Liberal Anarchists were the Muslim terrorists of that period, so it is of no doubt that stripping the claws from the populous out of fear of that threat could and probably did play a part in it, but it still leaves us with nothing but speculation. The study I posted above kind of sums up why there is so little in terms of substance in the lead up to the NFA regarding silencers; there really isn't any. After lawmakers couldn't get handguns off the menu they threw silencers in there last minute for who knows why.

It's of interest to me as anytime I tell someone I'm waiting on a suppressor to come through I always get the question "why do you need THAT" like I'm some sort of murderer or nefarious character. I want to tell them what all went down eighty years ago, and to that point I can; last minute addition due to grossly unsupported fears of mass poaching during the great depression, in a time where people couldn't afford food much less ammunition and a silencer. In a time where there were so few DNR officers spread out across the country that someone could light off a howitzer multiple times in the middle of the night and no one would probably notice.

kBob
March 22, 2013, 08:13 AM
Gato,

In younger days as a student in Law Enforcement programs leading to an AA and BS in field, I had the opertunity to examine suppressed rifles that actually where used in poaching that had been siezed by the state game officials. None had threaded barrels. The suppressors were all made of common items (which I will not discuss)that could literally be picked out of the garbage and actually worked.

In Europe one of the most effective suppressors I saw had replacable baffels that each consisted of an object most Germans saw or even used every day.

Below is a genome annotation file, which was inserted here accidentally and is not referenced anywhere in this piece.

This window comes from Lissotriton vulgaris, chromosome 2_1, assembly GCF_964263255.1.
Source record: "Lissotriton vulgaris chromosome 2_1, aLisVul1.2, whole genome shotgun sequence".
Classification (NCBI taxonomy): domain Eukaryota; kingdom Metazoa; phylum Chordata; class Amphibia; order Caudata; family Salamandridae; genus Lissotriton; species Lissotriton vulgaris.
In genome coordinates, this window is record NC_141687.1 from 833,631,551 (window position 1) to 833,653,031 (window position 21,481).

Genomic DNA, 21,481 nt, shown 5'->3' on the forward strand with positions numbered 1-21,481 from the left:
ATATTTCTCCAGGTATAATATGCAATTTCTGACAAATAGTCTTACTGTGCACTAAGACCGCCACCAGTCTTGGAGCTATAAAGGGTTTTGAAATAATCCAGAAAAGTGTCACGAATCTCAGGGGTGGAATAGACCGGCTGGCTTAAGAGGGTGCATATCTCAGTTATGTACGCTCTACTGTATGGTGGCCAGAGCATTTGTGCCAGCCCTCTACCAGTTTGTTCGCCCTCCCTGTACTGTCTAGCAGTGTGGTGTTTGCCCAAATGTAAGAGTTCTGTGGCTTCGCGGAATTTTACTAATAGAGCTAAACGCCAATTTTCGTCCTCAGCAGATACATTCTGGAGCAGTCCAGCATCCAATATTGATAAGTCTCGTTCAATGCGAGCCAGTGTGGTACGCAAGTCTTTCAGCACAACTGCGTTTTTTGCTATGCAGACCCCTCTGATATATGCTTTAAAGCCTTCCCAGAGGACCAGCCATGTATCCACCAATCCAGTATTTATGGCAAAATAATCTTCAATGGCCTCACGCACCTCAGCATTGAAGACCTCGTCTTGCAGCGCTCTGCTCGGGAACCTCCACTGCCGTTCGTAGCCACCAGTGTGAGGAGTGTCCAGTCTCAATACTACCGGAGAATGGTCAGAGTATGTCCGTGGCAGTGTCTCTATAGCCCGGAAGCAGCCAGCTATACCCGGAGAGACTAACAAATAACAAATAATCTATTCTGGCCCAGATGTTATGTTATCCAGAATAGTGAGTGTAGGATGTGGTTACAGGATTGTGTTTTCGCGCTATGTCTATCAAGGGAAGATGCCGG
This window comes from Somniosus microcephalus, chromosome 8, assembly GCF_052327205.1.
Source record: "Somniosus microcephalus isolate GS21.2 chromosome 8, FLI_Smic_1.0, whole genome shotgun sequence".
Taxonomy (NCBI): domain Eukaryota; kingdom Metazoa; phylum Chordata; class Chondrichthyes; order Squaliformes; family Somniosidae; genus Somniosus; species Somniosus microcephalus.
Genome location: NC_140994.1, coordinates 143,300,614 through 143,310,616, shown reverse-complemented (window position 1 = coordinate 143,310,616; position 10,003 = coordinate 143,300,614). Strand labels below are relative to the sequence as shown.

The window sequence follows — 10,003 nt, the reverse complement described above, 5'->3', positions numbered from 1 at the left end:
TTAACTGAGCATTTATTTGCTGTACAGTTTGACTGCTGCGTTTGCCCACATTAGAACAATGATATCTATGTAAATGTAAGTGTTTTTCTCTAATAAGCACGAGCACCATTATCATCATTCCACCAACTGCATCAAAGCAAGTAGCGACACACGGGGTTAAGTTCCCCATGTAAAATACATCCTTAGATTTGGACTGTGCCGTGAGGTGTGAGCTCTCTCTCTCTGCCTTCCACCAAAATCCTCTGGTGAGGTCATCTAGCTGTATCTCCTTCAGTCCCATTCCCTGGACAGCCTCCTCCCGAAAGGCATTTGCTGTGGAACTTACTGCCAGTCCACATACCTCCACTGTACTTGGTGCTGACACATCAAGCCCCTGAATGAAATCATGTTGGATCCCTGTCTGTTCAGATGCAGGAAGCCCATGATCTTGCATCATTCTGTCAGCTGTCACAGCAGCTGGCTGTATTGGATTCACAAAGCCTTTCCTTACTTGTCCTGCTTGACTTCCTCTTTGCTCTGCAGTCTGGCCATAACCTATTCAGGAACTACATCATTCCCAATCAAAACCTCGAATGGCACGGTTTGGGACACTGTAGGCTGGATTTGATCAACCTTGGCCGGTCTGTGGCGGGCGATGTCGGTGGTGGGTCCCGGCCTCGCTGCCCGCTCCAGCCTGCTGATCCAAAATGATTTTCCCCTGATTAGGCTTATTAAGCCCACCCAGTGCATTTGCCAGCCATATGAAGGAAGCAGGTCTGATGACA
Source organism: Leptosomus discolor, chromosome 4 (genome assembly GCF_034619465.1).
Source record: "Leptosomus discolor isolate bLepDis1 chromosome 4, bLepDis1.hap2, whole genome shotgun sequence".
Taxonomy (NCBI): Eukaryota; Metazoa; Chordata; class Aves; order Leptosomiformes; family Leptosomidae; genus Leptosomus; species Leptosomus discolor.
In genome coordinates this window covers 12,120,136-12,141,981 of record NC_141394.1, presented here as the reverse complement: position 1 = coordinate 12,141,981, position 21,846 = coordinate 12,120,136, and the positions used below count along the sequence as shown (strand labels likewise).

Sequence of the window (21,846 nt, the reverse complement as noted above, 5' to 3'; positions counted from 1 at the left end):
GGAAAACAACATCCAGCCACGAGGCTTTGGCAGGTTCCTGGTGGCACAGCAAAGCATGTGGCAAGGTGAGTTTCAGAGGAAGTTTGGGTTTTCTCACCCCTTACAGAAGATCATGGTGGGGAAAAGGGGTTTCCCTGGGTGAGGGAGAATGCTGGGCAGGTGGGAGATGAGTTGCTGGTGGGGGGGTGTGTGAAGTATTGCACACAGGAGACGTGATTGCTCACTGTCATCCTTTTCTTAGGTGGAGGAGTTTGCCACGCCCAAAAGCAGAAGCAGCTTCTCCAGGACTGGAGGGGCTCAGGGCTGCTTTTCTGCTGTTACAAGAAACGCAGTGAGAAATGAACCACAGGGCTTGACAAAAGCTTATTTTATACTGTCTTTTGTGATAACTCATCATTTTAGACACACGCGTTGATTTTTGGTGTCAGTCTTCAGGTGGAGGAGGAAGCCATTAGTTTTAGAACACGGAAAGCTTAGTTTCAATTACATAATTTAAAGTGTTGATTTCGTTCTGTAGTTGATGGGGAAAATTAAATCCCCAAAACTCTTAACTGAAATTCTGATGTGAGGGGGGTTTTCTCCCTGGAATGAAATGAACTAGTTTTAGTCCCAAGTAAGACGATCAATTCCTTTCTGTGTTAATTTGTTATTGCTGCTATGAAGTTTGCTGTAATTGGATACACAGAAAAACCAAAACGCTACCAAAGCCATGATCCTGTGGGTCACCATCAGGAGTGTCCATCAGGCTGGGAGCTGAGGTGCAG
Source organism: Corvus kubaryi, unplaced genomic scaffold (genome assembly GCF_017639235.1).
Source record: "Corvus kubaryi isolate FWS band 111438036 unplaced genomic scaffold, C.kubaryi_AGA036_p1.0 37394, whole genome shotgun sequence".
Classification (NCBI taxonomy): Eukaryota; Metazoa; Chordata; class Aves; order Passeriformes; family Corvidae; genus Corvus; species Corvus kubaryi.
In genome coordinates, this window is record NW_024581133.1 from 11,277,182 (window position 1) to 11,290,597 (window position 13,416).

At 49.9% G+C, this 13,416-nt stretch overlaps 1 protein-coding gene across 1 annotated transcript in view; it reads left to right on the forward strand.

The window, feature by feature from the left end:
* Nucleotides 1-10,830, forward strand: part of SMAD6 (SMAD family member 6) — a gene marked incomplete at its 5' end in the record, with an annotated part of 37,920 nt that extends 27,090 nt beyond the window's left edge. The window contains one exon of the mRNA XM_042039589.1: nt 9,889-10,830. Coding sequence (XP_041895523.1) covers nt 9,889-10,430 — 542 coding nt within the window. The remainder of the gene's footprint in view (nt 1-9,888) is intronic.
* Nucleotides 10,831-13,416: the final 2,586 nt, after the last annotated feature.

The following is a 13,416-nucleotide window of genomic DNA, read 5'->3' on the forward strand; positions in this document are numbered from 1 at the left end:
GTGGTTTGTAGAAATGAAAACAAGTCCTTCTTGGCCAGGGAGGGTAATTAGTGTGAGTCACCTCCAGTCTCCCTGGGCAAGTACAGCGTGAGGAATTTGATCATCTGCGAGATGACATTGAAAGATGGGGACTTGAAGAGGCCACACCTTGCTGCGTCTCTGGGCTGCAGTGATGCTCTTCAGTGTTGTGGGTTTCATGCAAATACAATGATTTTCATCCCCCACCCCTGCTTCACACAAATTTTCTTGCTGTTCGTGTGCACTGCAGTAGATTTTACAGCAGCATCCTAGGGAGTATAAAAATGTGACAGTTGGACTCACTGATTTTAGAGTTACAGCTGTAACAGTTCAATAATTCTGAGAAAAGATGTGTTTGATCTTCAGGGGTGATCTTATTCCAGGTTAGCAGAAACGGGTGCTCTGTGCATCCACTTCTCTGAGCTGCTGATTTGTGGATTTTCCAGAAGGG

Do not think that supressors have to be the finely machined, high priced things you see today in taxed trade.

The suppressor "ban" allowed the force of the federal government to be held over the head of any one caught using a suppressor for any reason regardless of how hard or expensive it was to make.

-kBob

HB
March 23, 2013, 07:05 AM
One could buy beltfed machine guns from a catalog at the time... It didnt take much to convince congress that "we" didn't need them.


HB

MAKster
March 24, 2013, 11:13 AM
When the Thompson first entered production in the early 20s it cost $200. That was incredibly expensive. A new Ford auto cost $400. The Thompson was a commercial failure and was only made in large quantities after it was adopted for use in WWII.

hentown
April 14, 2013, 09:59 AM
The NFA was simply another example of the airheads we've put in Congress over the years. You'll find most legislation that tramples the 2nd Amendment to originates in "Y" states, where individual freedoms have long been discounted.

There's absolutely no congent reason that we should have to jump through the hoops that we do, in order to own a suppressor. The fact that only those willing and able to spend a lot of money can currently buy machine guns is indicative of the same dolt mentality in 1986 that's existed since the Republic was born.

There was a mild skirmish in the mid-1860s, in which the United States claimed victory, after having lost 50% more casualties than it's opposition. That's the only time such a Pyrrhic victory has occurred involving the U.S. Using taxation to control "the unwashed masses," more specifically, those masses who now never vote DemocRATic, is what's been going on forever. It's really just that simple.

Midwest
April 14, 2013, 09:57 PM
There is an organization called the American Silencer Association. They have a neat page that lists the states where silencers are legal and what states allow hunting with them. I understand that Wyoming joined the list of states recently that allows hunting with silencers. I believe it is 28 out of 39 silencer states that allow silencer hunting. I believe some countries in Europe it is required to hunt with silencers.

http://americansilencerassociation.com/education/